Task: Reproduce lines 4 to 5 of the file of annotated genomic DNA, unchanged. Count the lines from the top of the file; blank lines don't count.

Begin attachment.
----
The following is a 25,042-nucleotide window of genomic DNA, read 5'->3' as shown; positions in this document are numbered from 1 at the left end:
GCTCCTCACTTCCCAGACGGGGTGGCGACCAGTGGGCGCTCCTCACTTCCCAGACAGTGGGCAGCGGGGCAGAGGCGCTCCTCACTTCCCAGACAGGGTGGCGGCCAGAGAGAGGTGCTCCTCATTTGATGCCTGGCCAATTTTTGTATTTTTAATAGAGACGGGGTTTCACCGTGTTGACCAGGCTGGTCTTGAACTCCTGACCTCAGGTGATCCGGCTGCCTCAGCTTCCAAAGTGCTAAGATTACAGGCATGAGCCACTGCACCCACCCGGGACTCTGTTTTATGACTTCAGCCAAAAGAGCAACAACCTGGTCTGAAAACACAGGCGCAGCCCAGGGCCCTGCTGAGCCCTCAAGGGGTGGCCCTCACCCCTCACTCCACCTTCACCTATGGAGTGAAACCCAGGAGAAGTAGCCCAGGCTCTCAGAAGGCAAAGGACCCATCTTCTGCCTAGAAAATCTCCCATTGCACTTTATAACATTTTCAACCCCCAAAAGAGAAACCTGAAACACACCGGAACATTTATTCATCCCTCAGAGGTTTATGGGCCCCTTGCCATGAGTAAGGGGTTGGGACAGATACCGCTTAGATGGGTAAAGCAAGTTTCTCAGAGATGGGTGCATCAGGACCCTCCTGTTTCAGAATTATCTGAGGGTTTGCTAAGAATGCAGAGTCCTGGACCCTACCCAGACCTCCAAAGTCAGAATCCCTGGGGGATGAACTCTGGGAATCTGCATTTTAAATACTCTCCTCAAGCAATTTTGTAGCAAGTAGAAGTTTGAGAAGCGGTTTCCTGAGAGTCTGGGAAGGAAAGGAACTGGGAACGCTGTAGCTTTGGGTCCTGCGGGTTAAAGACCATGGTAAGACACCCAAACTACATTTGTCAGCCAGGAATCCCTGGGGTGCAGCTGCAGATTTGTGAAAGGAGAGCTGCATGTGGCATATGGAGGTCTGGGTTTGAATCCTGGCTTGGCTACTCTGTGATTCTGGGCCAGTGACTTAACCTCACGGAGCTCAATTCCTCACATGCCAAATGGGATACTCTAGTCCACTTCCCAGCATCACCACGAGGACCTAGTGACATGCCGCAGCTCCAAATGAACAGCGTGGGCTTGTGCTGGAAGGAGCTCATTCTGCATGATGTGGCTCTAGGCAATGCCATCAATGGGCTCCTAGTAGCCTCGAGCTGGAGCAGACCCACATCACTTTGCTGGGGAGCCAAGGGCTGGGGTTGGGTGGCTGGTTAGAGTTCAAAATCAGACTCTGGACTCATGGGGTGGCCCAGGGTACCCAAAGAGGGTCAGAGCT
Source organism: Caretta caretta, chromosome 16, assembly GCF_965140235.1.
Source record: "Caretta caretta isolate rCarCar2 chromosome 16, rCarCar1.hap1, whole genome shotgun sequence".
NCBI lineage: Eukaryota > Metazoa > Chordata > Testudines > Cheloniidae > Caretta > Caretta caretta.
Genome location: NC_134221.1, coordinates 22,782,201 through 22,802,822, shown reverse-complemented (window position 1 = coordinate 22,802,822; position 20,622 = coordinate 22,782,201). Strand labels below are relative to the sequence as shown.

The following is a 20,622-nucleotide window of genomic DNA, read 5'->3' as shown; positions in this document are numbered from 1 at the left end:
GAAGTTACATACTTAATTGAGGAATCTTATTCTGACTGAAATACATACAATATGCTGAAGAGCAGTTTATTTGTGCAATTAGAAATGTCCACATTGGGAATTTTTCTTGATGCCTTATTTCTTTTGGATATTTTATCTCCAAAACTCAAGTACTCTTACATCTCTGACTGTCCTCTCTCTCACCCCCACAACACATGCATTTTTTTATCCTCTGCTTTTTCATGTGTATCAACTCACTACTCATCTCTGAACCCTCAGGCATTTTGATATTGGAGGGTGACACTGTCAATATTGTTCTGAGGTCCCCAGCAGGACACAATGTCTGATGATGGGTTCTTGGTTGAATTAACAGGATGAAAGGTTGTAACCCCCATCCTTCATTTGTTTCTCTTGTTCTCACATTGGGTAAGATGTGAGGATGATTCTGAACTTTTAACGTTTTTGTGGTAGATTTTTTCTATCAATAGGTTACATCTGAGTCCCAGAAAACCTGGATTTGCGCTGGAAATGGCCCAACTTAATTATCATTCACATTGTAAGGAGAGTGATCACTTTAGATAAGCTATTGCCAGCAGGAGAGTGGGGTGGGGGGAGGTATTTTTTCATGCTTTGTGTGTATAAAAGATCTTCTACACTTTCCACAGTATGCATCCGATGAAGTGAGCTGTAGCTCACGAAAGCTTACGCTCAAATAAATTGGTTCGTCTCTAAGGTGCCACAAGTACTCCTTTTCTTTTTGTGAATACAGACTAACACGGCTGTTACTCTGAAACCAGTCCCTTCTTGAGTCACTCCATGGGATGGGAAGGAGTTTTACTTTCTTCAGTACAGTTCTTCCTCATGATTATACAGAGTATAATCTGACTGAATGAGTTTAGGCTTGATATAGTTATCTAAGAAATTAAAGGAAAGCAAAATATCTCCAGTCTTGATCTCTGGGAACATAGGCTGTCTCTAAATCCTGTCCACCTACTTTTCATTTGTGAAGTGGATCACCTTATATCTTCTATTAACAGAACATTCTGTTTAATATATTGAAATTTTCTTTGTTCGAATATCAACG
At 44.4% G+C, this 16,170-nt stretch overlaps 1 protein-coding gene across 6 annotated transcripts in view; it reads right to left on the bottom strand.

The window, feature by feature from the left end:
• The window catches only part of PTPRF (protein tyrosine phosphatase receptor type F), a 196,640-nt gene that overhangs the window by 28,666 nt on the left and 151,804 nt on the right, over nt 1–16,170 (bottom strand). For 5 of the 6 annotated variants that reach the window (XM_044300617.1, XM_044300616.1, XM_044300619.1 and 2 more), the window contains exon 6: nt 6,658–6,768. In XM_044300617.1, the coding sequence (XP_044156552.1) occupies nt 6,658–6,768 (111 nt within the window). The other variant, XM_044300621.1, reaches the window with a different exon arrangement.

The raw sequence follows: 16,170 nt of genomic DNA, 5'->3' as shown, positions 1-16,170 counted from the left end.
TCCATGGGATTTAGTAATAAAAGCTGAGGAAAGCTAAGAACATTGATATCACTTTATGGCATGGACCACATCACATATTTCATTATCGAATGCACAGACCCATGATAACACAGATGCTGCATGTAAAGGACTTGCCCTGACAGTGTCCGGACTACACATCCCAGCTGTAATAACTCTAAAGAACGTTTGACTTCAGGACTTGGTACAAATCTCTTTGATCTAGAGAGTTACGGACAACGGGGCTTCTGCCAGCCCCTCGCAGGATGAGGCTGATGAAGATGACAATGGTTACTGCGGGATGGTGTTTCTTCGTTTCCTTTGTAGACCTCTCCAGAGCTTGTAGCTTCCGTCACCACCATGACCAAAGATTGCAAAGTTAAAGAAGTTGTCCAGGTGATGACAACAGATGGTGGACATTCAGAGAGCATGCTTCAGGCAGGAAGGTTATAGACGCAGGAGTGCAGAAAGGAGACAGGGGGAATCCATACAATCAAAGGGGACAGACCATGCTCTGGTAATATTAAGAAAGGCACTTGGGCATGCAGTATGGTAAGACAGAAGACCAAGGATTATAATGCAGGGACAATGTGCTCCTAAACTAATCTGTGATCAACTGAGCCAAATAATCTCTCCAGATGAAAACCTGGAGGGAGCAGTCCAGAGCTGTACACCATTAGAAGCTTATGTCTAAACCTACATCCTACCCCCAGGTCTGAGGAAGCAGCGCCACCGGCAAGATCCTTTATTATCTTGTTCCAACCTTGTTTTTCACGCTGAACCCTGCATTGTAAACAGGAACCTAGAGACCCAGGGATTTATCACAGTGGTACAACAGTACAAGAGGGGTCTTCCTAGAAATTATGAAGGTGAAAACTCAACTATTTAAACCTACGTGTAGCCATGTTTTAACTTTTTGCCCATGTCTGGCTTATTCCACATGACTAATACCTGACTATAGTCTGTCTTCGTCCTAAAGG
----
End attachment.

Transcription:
Source record: "Caretta caretta isolate rCarCar2 chromosome 16, rCarCar1.hap1, whole genome shotgun sequence".
NCBI lineage: Eukaryota > Metazoa > Chordata > Testudines > Cheloniidae > Caretta > Caretta caretta.